FedEx Ground’s Remarkable Ride to the Top

Over the last 15 years, FedEx Ground has grown from nothing, into being widely viewed as the preeminent ground courier transportation provider. This success is largely attributable to the unique operating decisions the company has made.


When Federal Express Corporation (let “FedEx” represent the corporation) merged with Roadway Package System in 2000, the FedEx Ground business unit (let “FedExG” represent the Ground business unit) was created. Prior to this, FedEx was known for premium overnight air courier services (Express), but recognized an opportunity to compete at the bottom of the market with ground services (Ground) as well.

By 2002, FedExG had captured 14%[i] market share in the USA and by 2015, FedExG had reached 32.5%[ii] market share. Nearly all of this growth came directly from taking share from the industry incumbent United Parcel Service (UPS). FedEx was able to do this by segregating its Express and Ground businesses and then closely aligning each business’ value proposition to its own unique operating model. UPS on the other hand, has continued to run Express and Ground through the same operation.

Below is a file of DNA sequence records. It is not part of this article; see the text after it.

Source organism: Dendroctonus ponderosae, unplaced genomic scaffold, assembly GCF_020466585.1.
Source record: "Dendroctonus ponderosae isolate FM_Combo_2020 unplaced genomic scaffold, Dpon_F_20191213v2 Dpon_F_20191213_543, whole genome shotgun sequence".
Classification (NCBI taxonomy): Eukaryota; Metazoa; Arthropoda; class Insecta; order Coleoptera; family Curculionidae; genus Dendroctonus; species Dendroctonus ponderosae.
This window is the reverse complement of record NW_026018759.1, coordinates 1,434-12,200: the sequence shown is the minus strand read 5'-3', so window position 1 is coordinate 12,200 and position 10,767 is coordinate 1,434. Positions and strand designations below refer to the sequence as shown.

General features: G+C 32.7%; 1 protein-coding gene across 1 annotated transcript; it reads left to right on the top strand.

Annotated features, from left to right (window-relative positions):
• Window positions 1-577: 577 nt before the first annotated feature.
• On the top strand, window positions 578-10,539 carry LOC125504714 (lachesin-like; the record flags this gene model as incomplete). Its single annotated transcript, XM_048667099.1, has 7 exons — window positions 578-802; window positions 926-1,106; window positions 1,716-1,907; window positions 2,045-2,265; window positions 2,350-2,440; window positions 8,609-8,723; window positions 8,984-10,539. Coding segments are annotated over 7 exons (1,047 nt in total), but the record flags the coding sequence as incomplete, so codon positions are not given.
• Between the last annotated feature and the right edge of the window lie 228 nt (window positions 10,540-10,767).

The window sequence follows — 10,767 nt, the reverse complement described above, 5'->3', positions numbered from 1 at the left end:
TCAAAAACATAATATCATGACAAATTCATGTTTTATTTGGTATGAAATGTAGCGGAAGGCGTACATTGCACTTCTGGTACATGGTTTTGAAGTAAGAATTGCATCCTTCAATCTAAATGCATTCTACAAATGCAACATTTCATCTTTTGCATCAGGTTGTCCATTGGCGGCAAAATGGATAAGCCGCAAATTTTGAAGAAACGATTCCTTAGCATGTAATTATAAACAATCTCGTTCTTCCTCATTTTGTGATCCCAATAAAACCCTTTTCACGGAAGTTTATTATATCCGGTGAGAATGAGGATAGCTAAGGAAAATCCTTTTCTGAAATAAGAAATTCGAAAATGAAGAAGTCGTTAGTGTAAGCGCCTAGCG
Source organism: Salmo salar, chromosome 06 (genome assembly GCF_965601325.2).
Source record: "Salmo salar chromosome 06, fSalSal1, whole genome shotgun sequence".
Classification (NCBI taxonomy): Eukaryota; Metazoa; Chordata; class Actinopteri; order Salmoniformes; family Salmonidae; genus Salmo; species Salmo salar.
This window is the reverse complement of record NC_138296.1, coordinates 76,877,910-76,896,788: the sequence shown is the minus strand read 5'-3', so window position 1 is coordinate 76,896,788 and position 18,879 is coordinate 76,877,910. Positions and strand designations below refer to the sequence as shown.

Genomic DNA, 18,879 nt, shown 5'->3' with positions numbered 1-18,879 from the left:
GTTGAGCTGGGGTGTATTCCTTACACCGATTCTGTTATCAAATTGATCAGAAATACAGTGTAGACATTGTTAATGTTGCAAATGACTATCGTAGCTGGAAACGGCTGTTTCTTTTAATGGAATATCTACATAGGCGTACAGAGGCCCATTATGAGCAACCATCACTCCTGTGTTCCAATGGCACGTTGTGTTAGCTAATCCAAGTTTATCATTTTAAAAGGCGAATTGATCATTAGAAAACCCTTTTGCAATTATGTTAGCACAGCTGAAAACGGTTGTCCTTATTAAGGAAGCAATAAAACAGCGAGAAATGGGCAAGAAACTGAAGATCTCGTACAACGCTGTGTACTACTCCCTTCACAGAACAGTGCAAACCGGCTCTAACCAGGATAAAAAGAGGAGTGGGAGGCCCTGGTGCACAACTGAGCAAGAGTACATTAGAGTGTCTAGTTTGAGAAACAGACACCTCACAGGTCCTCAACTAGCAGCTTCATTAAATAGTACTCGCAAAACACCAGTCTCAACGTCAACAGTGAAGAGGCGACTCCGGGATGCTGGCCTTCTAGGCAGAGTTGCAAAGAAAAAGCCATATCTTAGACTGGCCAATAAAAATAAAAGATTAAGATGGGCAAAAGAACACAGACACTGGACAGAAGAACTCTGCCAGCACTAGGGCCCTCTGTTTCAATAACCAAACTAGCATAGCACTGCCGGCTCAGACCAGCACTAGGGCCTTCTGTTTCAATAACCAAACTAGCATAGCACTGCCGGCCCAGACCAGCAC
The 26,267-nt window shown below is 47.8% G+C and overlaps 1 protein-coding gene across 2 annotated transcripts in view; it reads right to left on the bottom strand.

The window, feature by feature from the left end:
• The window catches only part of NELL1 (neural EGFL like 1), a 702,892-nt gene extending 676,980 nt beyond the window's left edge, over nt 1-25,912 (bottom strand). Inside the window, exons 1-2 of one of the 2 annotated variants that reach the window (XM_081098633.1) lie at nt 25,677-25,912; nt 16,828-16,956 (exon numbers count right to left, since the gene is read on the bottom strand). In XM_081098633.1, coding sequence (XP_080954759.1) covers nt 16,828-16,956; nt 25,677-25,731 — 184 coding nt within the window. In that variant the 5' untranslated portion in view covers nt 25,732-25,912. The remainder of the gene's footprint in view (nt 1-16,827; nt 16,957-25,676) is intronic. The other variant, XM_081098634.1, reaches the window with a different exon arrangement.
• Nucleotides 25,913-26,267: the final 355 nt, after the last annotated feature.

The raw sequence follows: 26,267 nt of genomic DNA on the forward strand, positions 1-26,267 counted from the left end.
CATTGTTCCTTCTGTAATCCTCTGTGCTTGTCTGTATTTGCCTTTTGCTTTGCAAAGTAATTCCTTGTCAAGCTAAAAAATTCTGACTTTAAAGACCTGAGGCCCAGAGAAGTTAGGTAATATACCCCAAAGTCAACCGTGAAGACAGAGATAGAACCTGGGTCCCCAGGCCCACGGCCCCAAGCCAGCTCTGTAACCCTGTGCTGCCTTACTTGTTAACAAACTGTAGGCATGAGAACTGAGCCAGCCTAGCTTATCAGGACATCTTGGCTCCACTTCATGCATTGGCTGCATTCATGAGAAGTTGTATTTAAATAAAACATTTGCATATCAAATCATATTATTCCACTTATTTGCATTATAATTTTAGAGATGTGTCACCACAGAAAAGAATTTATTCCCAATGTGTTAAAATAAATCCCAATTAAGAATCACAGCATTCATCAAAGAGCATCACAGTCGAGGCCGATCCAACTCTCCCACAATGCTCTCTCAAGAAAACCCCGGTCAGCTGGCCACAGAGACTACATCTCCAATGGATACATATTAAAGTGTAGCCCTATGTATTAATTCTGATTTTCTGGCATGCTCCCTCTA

Value Proposition

FedExG has a simple value proposition; they will move a package from one point to another for a better price than anyone else. They will also move it more quickly than anyone else can on the ground. FedExG fulfills this value by making business decisions that are specific to the Ground business unit, and by optimizing a flexible operating model.

Operating Model

FedEx’s approach is interesting because it is opposite to what every other transportation provider has done. FedEx already had a network of infrastructure that covered the entire USA, yet as they built out the Ground business, they did it with a whole new labor force and physical network. If a customer ships one package with FedEx Express and one with FedExG, FedEx will go so far as to send two separate trucks to the fed3customer for pick-up. FedEx allows each business unit to manage its operating network in a way that best meets customer needs – facilities are rarely combined. The result is that FedEx may have an Express facility in an expensive downtown location, and a Ground terminal in a cheaper industrial setting. UPS combines facilities into one location that tries to meet the needs of two very different sets of customers (premium service versus value).